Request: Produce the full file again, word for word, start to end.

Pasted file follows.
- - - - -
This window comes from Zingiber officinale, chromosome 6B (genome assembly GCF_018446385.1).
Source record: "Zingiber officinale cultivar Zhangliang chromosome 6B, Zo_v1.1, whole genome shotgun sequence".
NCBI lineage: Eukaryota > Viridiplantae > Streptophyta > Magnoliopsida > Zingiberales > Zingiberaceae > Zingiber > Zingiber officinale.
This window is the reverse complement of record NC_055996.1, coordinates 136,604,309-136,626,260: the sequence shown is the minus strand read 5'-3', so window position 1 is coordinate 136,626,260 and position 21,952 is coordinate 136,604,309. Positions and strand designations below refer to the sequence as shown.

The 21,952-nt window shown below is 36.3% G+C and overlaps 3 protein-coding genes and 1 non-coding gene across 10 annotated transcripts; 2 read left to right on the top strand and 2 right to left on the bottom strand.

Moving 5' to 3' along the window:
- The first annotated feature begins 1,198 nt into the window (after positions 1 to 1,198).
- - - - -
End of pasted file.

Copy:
This window comes from Zingiber officinale, chromosome 6B (genome assembly GCF_018446385.1).
Source record: "Zingiber officinale cultivar Zhangliang chromosome 6B, Zo_v1.1, whole genome shotgun sequence".
NCBI lineage: Eukaryota > Viridiplantae > Streptophyta > Magnoliopsida > Zingiberales > Zingiberaceae > Zingiber > Zingiber officinale.
This window is the reverse complement of record NC_055996.1, coordinates 136,604,309-136,626,260: the sequence shown is the minus strand read 5'-3', so window position 1 is coordinate 136,626,260 and position 21,952 is coordinate 136,604,309. Positions and strand designations below refer to the sequence as shown.

The 21,952-nt window shown below is 36.3% G+C and overlaps 3 protein-coding genes and 1 non-coding gene across 10 annotated transcripts; 2 read left to right on the top strand and 2 right to left on the bottom strand.

Moving 5' to 3' along the window:
- The first annotated feature begins 1,198 nt into the window (after positions 1 to 1,198).